Almost all famous Shiva shrines in the state were packed on Monday, as devotees braved the scorching heat and made serpentine queues in front of temples to seek the blessings of the god on Mahashivratri.
Policemen had a trying time on the festive day taming the sea of pilgrims at popular temples like Lingaraj in Bhubaneswar, Loknath in Puri, Akhandalamani in Bhadrak, Kapilas in Dhenkanal, Huma in Sambalpur and Gupteswar in Koraput.
Cops in the state capital were jittery following the alleged murderous attack on a priest of Lingaraj temple on Sunday. The injured priest, Bhagaban Samartha, was scheduled to take the holy mahadeep atop the shrine on Mahashivratri night.
There were apprehensions of a backlash on the day of festival but police officials heaved a sigh of relief as the rituals went by smoothly since morning. “Devotees did not face any problem while taking a glimpse of the Shiva linga. They were allowed to go in queue to prevent stampede. The festival was incident-free,” a police officer said.
While gun-totting policemen stood guard to prevent any untoward incident, temple authorities were glued to giant TV screens to monitor the goings-on inside and outside the temple through CCTV footage. “We were ready to meet any exigency. Priests of different Nijogs cooperated with us for the timely solemnization of the traditional practices. We had deployed four private security guards at the entrance point to prevent the entry of non-Hindus into the shrine,” temple’s executive officer Abanikant Pattnaik said.
Sources said the rituals of Lingaraj were delayed for nearly 20 minutes in the morning following the entry of a pilgrim into the sanctum sanctorum. “There was mild disruption. Later, the rituals went on smoothly,” Pattnaik said.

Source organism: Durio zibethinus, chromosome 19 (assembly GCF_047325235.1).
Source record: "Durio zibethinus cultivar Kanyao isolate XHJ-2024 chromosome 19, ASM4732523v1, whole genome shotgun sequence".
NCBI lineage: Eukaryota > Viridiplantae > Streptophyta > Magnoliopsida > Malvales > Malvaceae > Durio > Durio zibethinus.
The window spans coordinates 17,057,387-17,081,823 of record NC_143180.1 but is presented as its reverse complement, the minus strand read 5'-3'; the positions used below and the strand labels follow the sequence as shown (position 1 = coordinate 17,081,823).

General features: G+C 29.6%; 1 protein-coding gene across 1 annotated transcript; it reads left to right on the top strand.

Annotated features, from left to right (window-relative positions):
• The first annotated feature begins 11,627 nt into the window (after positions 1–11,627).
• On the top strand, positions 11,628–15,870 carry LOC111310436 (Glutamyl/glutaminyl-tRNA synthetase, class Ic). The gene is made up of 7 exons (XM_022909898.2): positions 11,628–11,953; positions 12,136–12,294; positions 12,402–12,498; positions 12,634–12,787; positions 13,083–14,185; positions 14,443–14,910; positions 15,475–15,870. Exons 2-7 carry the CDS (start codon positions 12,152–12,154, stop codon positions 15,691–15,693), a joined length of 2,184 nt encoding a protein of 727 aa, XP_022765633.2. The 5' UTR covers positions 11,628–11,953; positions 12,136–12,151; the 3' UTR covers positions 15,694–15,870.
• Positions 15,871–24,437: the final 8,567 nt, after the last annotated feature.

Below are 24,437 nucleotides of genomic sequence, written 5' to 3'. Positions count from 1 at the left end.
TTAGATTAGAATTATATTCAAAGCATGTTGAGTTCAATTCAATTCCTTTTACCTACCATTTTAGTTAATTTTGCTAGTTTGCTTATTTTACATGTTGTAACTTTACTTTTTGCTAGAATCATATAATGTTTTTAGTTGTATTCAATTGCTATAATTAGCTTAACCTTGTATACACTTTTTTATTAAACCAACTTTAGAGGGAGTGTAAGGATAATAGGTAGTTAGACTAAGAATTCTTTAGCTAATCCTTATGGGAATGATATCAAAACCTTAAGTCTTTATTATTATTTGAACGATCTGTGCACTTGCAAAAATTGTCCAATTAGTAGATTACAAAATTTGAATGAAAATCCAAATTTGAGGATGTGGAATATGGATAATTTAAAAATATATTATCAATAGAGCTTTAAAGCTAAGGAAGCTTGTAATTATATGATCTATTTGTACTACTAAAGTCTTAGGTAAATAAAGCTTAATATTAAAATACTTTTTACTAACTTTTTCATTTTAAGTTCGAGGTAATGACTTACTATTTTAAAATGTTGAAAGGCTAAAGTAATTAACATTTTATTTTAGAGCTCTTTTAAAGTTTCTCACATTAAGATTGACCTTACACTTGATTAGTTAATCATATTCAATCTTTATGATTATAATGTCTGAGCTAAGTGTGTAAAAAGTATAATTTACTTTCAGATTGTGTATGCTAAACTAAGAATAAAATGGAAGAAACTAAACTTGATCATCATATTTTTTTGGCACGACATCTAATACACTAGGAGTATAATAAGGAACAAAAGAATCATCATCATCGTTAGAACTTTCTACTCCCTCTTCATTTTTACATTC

Several volunteers and Bhubaneswar Municipal Corporation (BMC) authorities sprinkled water on devotees who were standing under the blazing sun. Sources said the day temperature touched nearly 34 degree Celsius in Bhubaneswar.
The district administrations of Bhadrak and Dhenkanal also ensured a hassle-free Mahashivratri celebrations at the most sought after temples, Akhandalmani and Kapilas. Till reports last came in, rituals were going on smoothly at both places.
A large number of devotees from different parts of the state and neighbouring Andhra Pradesh thronged the historic Gokarneshwar temple, situated atop Mahendragiri hill in Gajapati district. Locals, however, said the crowd on Mahendragiri hill this year was thin. “It might be because of the panchayat elections that concluded on Sunday,” said a functionary of Mahendragiri Surakhya Parishad.
Meanwhile, tour and travel professionals took a dig at the state tourism department for failing to tap the Mahashivratri festivity. “Like Rath Yatra, the Mahashivratri can also attract a good number of tourists to the state. However, the tourism department does not float tour packages for visitors,” a tour operator said. “The government should focus on wooing tourists to the Shiva temples located amid natural treasure-troves like Gupteswar in Koraput, Harishankar in Balangir and Beleswar in Puri,” he added.
Famous temples apart, there are a number of shrines that have remained out of bounds for tourists due to poor promotion. Narendrapur village in Bhadrak district is dotted by more than 1,000 Shiva lingas. Bhusandeswar in Balasore district is home to a 12-feet high Shiva linga, touted as the tallest linga in Asia. A Shiva shrine at Beleswar is just a stone’s throw from the Bay of Bengal in Puri district.
“Anybody would be tempted to visit these places. However, the footfall of tourists is pretty discouraging due to poor marketing,” a hotelier said. “We have so far not thought of floating tour packages during Mahashivratri, but we may do it in the future. But we arrange vehicles for our guests if they want to visit any temple,” a tourism official said.